Brendan, who is always a bit hyper, goes absolutely into over-drive when we go to Walmart.
I used to believe it was because he got bored with the hassle and routine of getting the groceries. I don’t like grocery shopping, myself, why would I expect an active little boy to enjoy it? My “solution” back in those days was to promise him that if he would behave until every item on the list was marked off we would go to the toy section and he’d be allowed to pick a new toy as a reward. This had always worked perfectly with Austin so it seemed logical to do the same with Brendan. There were three problems with my “solution”. First, Brendan isn’t Austin. Second, Brendan is very rarely interested in toys. Third, Brendan wasn’t bored.
I have learned Brendan was on sensory overload.
My current “solution” is that my husband and I go to get groceries on Sunday afternoons between morning and evening church services leaving Brendan at home under the watchful eye of his big brother. It is the easiest solution on all parties involved. Jeff and I can finish our shopping with minimal distractions, arguments, and stress. Brendan can happily play his games or watch his movies. Austin just has to make sure he is breathing and remains uninjured for the hour or so we are gone. Brendan is a breeze to baby sit. Pop in a dvd or video game and he is entertained for hours.
Today, Austin didn’t come home between church services. We had no choice but to take Brendan to the store with us. Looking back on it now, the best thing to do would have been for one of us to go to get groceries and one of us to stay home with Brendan. I have added “re-think grocery day procedures” to my to-do list. Then again, perhaps helping Brendan learn to “deal” with the overload of grocery day is more important than our not having to “deal” with him. I’ll ask Dr. H. about this.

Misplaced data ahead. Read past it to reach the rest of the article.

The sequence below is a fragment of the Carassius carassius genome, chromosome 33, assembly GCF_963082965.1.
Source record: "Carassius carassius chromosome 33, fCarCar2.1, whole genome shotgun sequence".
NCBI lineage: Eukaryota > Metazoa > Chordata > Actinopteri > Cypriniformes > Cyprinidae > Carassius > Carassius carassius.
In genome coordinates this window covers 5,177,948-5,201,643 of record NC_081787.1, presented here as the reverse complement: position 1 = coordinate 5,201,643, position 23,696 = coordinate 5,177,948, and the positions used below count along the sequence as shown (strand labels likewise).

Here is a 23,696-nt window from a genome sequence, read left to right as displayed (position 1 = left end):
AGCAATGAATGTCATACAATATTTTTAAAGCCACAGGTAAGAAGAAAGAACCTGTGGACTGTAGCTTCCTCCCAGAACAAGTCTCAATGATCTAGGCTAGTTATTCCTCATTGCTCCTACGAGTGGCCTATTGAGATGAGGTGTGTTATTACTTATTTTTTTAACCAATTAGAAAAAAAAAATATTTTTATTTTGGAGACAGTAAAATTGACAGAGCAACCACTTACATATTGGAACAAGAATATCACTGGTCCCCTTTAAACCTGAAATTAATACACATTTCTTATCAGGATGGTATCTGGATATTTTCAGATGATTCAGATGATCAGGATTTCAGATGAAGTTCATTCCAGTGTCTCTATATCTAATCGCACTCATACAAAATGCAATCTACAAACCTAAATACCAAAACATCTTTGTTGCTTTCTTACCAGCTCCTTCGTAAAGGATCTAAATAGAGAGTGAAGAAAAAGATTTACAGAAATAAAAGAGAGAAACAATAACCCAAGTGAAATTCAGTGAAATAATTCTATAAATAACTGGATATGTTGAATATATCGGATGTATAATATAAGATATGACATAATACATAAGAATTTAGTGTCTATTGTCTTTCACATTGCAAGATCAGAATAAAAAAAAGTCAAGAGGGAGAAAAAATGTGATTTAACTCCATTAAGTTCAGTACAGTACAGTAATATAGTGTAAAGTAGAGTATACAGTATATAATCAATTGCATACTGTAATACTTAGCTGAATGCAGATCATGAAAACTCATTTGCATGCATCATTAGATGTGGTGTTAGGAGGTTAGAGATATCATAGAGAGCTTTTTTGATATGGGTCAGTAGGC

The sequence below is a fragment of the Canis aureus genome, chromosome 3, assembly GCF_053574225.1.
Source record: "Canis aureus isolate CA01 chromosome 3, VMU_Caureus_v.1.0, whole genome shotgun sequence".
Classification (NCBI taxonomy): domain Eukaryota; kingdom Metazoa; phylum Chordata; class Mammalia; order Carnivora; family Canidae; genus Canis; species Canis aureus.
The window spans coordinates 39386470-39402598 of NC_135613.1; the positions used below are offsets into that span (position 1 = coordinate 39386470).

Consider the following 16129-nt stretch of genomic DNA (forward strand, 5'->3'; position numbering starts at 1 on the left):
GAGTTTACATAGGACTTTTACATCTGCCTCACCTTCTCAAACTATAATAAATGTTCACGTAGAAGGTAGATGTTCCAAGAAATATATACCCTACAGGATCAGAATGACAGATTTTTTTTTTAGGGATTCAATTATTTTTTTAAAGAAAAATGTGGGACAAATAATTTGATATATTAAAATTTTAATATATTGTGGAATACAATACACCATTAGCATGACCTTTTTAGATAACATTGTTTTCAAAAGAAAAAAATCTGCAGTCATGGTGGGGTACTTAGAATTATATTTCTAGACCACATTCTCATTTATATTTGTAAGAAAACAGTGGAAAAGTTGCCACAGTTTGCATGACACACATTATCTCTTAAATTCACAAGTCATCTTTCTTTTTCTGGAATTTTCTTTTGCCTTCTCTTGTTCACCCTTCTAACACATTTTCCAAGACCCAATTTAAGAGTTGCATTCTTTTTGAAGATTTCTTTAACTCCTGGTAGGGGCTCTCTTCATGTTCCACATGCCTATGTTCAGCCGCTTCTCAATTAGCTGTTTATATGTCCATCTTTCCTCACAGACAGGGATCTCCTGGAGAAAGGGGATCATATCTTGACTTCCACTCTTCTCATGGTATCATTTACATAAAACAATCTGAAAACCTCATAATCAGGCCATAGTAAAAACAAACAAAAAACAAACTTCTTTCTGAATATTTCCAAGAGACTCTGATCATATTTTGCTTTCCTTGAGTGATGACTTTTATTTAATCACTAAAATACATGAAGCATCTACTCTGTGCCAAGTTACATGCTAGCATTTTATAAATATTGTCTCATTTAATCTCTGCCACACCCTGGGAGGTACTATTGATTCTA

Our trip went as we all (well at least Jeff and I) thought it would. Brendan was fine for about ten minutes. Then he began wandering, making sound effects, touching everything, talking to everyone he passed, trying to touch or hug them, asking if we were almost done, complaining his feet hurt, asking what that noise was, who is coughing, who said that, why is that baby crying, and whining to use the bathroom.
Jeff and I spent a lot of time telling him to be quiet, stop wandering so far from the buggy, nagging at him to stop touching things and bothering people, and begging him to just please cooperate so we could get done!
By the time we left the store, I was stressed, Jeff was stressed, and Brendan was upset. It was our “typical” shopping trip.
At one point I said to Jeff, “He really can’t help it.” to which Jeff replied, “Yes he can.” Which made me wonder…. can he? I really felt like there had to be some reason why Walmart and Brendan just cannot get along. I couldn’t argue the point with Jeff…. because I didn’t know what that reason might be.
So my mission was more research. I found what I was looking for! He really can’t help it.
In order to understand why Brendan “freaks out” and begins acting out in Walmart you have to be able to see things from his point of view. I am learning that this is key to working with a child who has an ASD. (Autism Spectrum Disorder).
When I am in the grocery store my mind is involved with what’s on the list, being careful not to run into anyone with the buggy, price checking, what to do when they don’t have what I need, and getting done as quickly as I can.
Taking in Walmart from Brendan’s point of view was an eye-opening experience (no pun intended).
Brendan is visually oriented, so his sense of sight is probably the first to become overstimulated. His eyes are much more sensitive than most people’s. To Brendan the fluorescent lights are much too bright. (Think flood-lights.) All this lighting pulsates and it hurts his eyes.